Now, I don’t know for a fact that Steven Spielberg intended the knight to be a figment of Indy’s imagination. I don’t expect Frank Marshall to read this and say “Wow Brad cracked the code that remained hidden for 33 years! Wow!” 

This is just a fun fan theory that came to me for no reason outside of the pure love - and belief - I have for the Indiana Jones character and franchise. 

Brad Monastiere
Follow me on Twitter and Hive Social @bmonastiere
The Bearded Trio - The Site For Steven Spielberg, George Lucas, John Williams and a whole lot more.


  1. I think the lighting on the knight was intentionally harsh. He was 700 years old and probably hadn’t been outside in all that time. He had to look pale and unhealthy.
    He did only interact directly with Indy… but Donovan was obsessed with the Grail and that’s all his focus was was Elsa.
    Now, they’ve entered and the knight warns them about choosing—-and Donovan’s first words were that he’s not an historian and doesn’t know which one is the correct one. Seems like if the knight wasn’t there…he would have asked Elsa or even Indy to choose, knowing that Henry’s life depended on it. But all he says is he doesn’t know which one. Elsa chooses…knowingly giving him the wrong one. She choose poorly. But Indy then picks out the cup of a carpenter. Don’t you think if he was asked by Donovan to pick it out…he would have done so to save his dad?
    Otherwise… who would have known that the wrong cup would be 100% deadly? If there was a doubt—wouldn’t Donovan had simply taken them all back out and had the remaining people test them…like the volunteers who didn’t solve the riddles? If there was no knight, then the cup would have passed the seal and no one would know that could be fatal too.
    I think it’s an interesting read, but since the grail (and the Ark and the Sankara stones) are based on lore and the Bible. If you’re going to believe all of it —then you would have to accept the fact that the knight drank from the cup, became immortal, fashioned false grails, and was there as part of the story—waiting for someone to vanquish him.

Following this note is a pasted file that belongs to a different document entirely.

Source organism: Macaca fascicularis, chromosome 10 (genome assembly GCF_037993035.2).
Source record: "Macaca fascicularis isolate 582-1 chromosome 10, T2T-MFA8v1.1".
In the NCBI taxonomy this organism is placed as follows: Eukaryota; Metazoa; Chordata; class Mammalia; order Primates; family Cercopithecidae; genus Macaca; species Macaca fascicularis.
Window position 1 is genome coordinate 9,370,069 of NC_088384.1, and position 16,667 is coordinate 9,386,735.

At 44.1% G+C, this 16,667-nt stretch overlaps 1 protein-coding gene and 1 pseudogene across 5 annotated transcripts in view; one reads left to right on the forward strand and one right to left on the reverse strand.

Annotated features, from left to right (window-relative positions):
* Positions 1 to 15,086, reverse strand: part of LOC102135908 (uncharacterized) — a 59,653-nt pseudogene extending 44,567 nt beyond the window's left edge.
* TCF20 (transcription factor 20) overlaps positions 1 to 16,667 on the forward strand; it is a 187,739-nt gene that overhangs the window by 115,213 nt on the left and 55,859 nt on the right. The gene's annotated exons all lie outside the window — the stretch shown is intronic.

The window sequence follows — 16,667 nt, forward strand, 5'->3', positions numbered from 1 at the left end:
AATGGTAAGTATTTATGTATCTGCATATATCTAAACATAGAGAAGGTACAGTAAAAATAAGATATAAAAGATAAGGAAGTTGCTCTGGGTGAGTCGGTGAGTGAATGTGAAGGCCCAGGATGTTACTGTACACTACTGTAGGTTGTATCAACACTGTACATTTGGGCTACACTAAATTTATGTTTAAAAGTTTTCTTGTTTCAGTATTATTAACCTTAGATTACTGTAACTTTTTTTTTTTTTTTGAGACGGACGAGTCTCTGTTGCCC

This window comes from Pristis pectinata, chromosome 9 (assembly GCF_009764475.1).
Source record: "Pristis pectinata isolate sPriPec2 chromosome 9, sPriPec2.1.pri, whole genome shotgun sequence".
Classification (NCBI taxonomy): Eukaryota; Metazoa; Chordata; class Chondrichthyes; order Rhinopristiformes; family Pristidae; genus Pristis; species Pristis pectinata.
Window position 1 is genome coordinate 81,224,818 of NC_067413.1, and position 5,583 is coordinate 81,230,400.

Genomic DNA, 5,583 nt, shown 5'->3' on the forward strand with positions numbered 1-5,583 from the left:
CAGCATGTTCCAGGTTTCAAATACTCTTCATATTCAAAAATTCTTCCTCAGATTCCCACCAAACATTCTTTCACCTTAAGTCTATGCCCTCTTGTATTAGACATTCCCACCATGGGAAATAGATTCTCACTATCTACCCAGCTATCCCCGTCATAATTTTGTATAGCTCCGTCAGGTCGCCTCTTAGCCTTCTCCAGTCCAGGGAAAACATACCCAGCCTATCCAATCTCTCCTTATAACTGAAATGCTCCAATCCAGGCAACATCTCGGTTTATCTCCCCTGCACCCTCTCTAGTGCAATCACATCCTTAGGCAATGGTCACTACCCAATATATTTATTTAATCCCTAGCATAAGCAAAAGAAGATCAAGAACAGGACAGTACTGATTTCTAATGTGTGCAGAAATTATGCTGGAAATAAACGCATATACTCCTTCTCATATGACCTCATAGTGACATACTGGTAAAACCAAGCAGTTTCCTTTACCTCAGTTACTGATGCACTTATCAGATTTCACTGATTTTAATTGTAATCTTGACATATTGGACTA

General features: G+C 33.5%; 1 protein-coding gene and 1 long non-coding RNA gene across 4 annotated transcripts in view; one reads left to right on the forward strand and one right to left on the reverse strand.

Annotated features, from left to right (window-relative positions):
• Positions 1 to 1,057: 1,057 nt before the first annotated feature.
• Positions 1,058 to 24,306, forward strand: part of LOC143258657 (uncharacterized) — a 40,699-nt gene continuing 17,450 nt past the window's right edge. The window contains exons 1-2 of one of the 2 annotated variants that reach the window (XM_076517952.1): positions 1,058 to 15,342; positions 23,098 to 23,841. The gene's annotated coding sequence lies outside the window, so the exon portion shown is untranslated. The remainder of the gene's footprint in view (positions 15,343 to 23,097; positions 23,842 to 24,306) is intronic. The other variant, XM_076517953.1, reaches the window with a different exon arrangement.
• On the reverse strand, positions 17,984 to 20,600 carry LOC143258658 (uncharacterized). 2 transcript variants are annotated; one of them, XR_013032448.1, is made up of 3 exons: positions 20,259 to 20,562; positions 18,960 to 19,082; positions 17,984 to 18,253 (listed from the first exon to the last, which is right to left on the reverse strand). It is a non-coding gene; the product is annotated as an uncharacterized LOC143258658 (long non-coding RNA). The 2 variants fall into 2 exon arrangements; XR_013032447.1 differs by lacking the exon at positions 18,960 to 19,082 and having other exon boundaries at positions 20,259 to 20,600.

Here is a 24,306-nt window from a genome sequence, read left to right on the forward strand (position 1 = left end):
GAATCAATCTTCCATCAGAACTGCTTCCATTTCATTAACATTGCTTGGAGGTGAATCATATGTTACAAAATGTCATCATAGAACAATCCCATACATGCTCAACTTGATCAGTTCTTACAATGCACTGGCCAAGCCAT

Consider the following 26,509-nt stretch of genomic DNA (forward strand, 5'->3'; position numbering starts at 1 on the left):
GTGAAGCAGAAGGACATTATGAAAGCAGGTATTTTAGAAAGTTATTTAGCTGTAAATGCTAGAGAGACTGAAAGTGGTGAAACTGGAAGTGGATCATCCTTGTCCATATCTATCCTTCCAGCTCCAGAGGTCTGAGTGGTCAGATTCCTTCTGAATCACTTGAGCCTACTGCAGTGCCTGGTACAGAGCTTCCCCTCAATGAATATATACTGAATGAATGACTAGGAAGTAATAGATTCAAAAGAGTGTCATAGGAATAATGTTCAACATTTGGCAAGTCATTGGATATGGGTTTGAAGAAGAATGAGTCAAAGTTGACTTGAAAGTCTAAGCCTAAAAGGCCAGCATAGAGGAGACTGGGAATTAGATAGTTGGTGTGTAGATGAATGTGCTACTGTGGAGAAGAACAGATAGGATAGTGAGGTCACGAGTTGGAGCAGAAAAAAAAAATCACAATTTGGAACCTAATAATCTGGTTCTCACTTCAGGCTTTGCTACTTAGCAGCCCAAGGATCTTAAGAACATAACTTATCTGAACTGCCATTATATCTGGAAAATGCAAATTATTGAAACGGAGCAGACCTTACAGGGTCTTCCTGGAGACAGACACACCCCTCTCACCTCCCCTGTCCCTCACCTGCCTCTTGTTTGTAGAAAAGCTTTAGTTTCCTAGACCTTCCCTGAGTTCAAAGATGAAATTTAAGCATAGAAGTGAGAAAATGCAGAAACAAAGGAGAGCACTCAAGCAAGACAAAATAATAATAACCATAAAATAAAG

Don’t forget, they heard not to cross the seal from the knight- Indy knew it and we suppose Elsa heard it too. If she didn’t, or didn’t care—-she still tried to walk out. Indy warned her. How would he have known that if not for the knight being there and telling him. And the look on both the Jones’ faces when the knight acknowledged them by raising his arm—-pretty obvious they saw him. What else would keep their attention? As they escaped… there was a huge cloud of dirt indicating that if they had stayed in…they might have been killed. Turning back for a look of an empty cavern that was caving in doesn’t fly.
    Don’t think Indy would have gotten all that from a figment of his imagination.

  2. Indy reminds Elsa what the Knight said about taking the grail out. She didn't seem to question his mentioning the Knight. Also when the Knight said Donovan chose poorly, both Indy and Elsa looked back at the Knight.

  3. Wow, there's so much to unpack here. You missed an entirely other analytic piece of fruit. The knight is Indy's conscience as well as his belief in the purity of the grail. He spent his whole life taking ancient relics away from countries and putting them in western museums, essentially robbing them of their cultural property. The grail is the first thing Indy does not steal. What happens when it is stolen by Elsa, a westerner??? The academic temple of archaeology (dare I say humanities) falls apart. Indy and his father both saw the knight because they both saw the importance of the grail and what it truly represented in it's purest form. We knkow for a fact Indy's dad does when he smacks indy earlier in the movie "for blasphemy". Wow, thanks to the author of this article for getting the wheels turning!

  4. Pretty simple. The knight is actually Indiana Jones himself. The fifth film wih it's time travel story line will tie into that.

  5. Geoffrey Wright3 July 2023 at 12:13

    Brad, I believe your theory is very much on the right track, perhaps the knight is less a 'figment' of Indiana's imagination and more of a spirit that Indiana (alone) has the moral worth or 'right' to commune with. In either case there's zero evidence that the other two characters - who are deeply flawed morally - are aware of the knight's presence. Thanks for clearing it up, I've always enjoyed the scene but never articulated to myself precisely why it works so well. And you have done that.

  6. Was just watching this great movie. At the very end Indy’s father sees the knight as welll.

    You could make an argument that since they both believe they see a knight… but at that point it would be a ghost that two people can see, and not an imagination of one person.

  7. Very intriguing theory but I’ll go one further what if the knight is actually a Jedi Force Ghost maybe even the last one from “ A long time ago in a galaxy far, far away....” communicating with Indy (and Henry) because maybe “The force is strong with this one” (and his father)…?! ;-)